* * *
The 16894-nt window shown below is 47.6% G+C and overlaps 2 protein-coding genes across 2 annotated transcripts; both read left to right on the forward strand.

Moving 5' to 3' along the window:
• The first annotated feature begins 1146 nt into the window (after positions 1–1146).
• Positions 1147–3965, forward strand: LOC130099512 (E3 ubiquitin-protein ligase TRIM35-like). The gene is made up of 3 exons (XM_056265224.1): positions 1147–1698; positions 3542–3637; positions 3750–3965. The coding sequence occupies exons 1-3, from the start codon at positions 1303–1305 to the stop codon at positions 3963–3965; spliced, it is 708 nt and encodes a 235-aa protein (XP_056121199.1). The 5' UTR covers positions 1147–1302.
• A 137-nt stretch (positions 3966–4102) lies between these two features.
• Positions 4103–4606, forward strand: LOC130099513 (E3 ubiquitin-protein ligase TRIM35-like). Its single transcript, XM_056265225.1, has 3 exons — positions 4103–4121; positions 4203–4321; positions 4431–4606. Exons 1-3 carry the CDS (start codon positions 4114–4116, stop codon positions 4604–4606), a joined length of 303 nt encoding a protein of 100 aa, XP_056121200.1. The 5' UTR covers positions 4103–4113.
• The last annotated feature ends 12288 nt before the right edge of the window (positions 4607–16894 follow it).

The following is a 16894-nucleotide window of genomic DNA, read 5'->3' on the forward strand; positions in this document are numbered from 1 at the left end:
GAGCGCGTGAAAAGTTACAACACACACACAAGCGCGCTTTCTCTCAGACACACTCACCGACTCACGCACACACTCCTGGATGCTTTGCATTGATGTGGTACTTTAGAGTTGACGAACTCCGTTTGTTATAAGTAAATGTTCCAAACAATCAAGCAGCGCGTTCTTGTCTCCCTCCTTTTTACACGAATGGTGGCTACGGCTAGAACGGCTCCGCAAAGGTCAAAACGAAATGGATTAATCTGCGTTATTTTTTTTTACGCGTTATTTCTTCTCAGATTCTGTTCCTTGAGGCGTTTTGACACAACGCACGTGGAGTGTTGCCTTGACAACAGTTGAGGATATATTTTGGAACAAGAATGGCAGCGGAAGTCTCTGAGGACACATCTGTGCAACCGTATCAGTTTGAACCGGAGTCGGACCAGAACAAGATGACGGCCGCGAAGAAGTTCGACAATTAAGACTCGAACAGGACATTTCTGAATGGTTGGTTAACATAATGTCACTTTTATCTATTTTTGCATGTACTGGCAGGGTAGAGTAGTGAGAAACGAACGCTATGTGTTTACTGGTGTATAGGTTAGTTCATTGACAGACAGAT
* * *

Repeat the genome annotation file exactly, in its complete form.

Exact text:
The 16894-nt window shown below is 47.6% G+C and overlaps 2 protein-coding genes across 2 annotated transcripts; both read left to right on the forward strand.

Moving 5' to 3' along the window:
• The first annotated feature begins 1146 nt into the window (after positions 1–1146).
• Positions 1147–3965, forward strand: LOC130099512 (E3 ubiquitin-protein ligase TRIM35-like). The gene is made up of 3 exons (XM_056265224.1): positions 1147–1698; positions 3542–3637; positions 3750–3965. The coding sequence occupies exons 1-3, from the start codon at positions 1303–1305 to the stop codon at positions 3963–3965; spliced, it is 708 nt and encodes a 235-aa protein (XP_056121199.1). The 5' UTR covers positions 1147–1302.
• A 137-nt stretch (positions 3966–4102) lies between these two features.
• Positions 4103–4606, forward strand: LOC130099513 (E3 ubiquitin-protein ligase TRIM35-like). Its single transcript, XM_056265225.1, has 3 exons — positions 4103–4121; positions 4203–4321; positions 4431–4606. Exons 1-3 carry the CDS (start codon positions 4114–4116, stop codon positions 4604–4606), a joined length of 303 nt encoding a protein of 100 aa, XP_056121200.1. The 5' UTR covers positions 4103–4113.
• The last annotated feature ends 12288 nt before the right edge of the window (positions 4607–16894 follow it).

The following is a 16894-nucleotide window of genomic DNA, read 5'->3' on the forward strand; positions in this document are numbered from 1 at the left end:
GAGCGCGTGAAAAGTTACAACACACACACAAGCGCGCTTTCTCTCAGACACACTCACCGACTCACGCACACACTCCTGGATGCTTTGCATTGATGTGGTACTTTAGAGTTGACGAACTCCGTTTGTTATAAGTAAATGTTCCAAACAATCAAGCAGCGCGTTCTTGTCTCCCTCCTTTTTACACGAATGGTGGCTACGGCTAGAACGGCTCCGCAAAGGTCAAAACGAAATGGATTAATCTGCGTTATTTTTTTTTACGCGTTATTTCTTCTCAGATTCTGTTCCTTGAGGCGTTTTGACACAACGCACGTGGAGTGTTGCCTTGACAACAGTTGAGGATATATTTTGGAACAAGAATGGCAGCGGAAGTCTCTGAGGACACATCTGTGCAACCGTATCAGTTTGAACCGGAGTCGGACCAGAACAAGATGACGGCCGCGAAGAAGTTCGACAATTAAGACTCGAACAGGACATTTCTGAATGGTTGGTTAACATAATGTCACTTTTATCTATTTTTGCATGTACTGGCAGGGTAGAGTAGTGAGAAACGAACGCTATGTGTTTACTGGTGTATAGGTTAGTTCATTGACAGACAGAT